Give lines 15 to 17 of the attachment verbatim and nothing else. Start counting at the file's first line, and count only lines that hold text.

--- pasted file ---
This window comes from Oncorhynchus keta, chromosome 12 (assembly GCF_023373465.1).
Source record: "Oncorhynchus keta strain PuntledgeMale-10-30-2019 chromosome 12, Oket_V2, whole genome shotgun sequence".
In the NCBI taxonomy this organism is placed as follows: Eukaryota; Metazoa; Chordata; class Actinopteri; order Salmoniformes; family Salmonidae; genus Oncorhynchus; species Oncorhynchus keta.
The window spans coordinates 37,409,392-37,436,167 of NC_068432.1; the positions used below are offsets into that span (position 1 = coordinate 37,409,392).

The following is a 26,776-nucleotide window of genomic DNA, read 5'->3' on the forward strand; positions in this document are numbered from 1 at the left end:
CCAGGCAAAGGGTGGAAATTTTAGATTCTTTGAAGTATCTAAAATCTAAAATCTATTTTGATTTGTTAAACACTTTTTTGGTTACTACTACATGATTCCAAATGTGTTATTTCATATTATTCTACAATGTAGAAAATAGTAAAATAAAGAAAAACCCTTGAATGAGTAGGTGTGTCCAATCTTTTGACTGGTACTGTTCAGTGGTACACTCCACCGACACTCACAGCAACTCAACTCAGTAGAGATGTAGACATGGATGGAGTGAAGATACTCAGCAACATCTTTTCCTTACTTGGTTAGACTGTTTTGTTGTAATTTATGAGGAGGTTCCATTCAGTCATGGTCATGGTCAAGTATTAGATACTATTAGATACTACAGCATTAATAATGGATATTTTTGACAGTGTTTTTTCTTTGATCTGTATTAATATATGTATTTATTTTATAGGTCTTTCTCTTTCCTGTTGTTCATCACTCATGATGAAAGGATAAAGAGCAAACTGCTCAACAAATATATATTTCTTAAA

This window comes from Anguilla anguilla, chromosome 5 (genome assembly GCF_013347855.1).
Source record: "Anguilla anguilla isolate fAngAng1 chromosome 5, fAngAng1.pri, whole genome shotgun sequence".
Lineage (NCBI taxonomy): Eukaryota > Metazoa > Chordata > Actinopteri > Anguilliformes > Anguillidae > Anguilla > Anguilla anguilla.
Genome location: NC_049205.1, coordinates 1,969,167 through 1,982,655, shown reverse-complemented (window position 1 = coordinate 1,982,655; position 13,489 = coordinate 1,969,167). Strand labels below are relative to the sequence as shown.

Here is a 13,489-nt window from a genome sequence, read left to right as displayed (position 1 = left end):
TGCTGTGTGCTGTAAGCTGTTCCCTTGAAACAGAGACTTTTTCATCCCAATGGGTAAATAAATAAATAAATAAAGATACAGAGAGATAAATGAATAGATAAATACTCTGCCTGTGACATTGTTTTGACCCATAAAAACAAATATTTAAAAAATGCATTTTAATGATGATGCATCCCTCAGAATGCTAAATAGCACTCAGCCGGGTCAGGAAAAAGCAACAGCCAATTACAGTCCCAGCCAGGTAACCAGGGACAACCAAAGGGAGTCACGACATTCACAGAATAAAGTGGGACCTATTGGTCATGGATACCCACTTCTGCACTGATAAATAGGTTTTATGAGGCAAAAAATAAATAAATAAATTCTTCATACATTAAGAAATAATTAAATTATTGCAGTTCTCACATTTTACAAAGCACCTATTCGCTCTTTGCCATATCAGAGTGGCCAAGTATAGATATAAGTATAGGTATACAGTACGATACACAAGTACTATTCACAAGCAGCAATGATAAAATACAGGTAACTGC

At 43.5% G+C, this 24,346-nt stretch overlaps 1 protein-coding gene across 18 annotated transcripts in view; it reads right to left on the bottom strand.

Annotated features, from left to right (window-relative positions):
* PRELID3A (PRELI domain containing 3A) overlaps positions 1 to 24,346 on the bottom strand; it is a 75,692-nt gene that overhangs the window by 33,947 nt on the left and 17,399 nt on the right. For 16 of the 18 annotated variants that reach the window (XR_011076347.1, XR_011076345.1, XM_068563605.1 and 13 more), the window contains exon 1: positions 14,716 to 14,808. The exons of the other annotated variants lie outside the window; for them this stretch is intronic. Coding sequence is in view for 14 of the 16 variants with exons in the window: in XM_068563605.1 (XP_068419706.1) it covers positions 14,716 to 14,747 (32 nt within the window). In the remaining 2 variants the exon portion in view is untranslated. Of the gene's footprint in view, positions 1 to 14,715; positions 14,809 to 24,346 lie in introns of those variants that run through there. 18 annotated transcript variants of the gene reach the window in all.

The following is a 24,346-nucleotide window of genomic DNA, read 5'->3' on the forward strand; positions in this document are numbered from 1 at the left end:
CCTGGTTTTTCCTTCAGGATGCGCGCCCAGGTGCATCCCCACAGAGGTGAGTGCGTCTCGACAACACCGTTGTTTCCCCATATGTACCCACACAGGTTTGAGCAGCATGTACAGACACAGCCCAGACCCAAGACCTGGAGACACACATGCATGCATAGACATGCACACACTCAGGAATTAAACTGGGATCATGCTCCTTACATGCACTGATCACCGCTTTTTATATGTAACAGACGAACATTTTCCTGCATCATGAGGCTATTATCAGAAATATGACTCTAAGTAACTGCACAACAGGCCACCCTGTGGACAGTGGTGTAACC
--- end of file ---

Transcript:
* PRELID3A (PRELI domain containing 3A) overlaps positions 1 to 24,346 on the bottom strand; it is a 75,692-nt gene that overhangs the window by 33,947 nt on the left and 17,399 nt on the right. For 16 of the 18 annotated variants that reach the window (XR_011076347.1, XR_011076345.1, XM_068563605.1 and 13 more), the window contains exon 1: positions 14,716 to 14,808. The exons of the other annotated variants lie outside the window; for them this stretch is intronic. Coding sequence is in view for 14 of the 16 variants with exons in the window: in XM_068563605.1 (XP_068419706.1) it covers positions 14,716 to 14,747 (32 nt within the window). In the remaining 2 variants the exon portion in view is untranslated. Of the gene's footprint in view, positions 1 to 14,715; positions 14,809 to 24,346 lie in introns of those variants that run through there. 18 annotated transcript variants of the gene reach the window in all.

The following is a 24,346-nucleotide window of genomic DNA, read 5'->3' on the forward strand; positions in this document are numbered from 1 at the left end:
CCTGGTTTTTCCTTCAGGATGCGCGCCCAGGTGCATCCCCACAGAGGTGAGTGCGTCTCGACAACACCGTTGTTTCCCCATATGTACCCACACAGGTTTGAGCAGCATGTACAGACACAGCCCAGACCCAAGACCTGGAGACACACATGCATGCATAGACATGCACACACTCAGGAATTAAACTGGGATCATGCTCCTTACATGCACTGATCACCGCTTTTTATATGTAACAGACGAACATTTTCCTGCATCATGAGGCTATTATCAGAAATATGACTCTAAGTAACTGCACAACAGGCCACCCTGTGGACAGTGGTGTAACC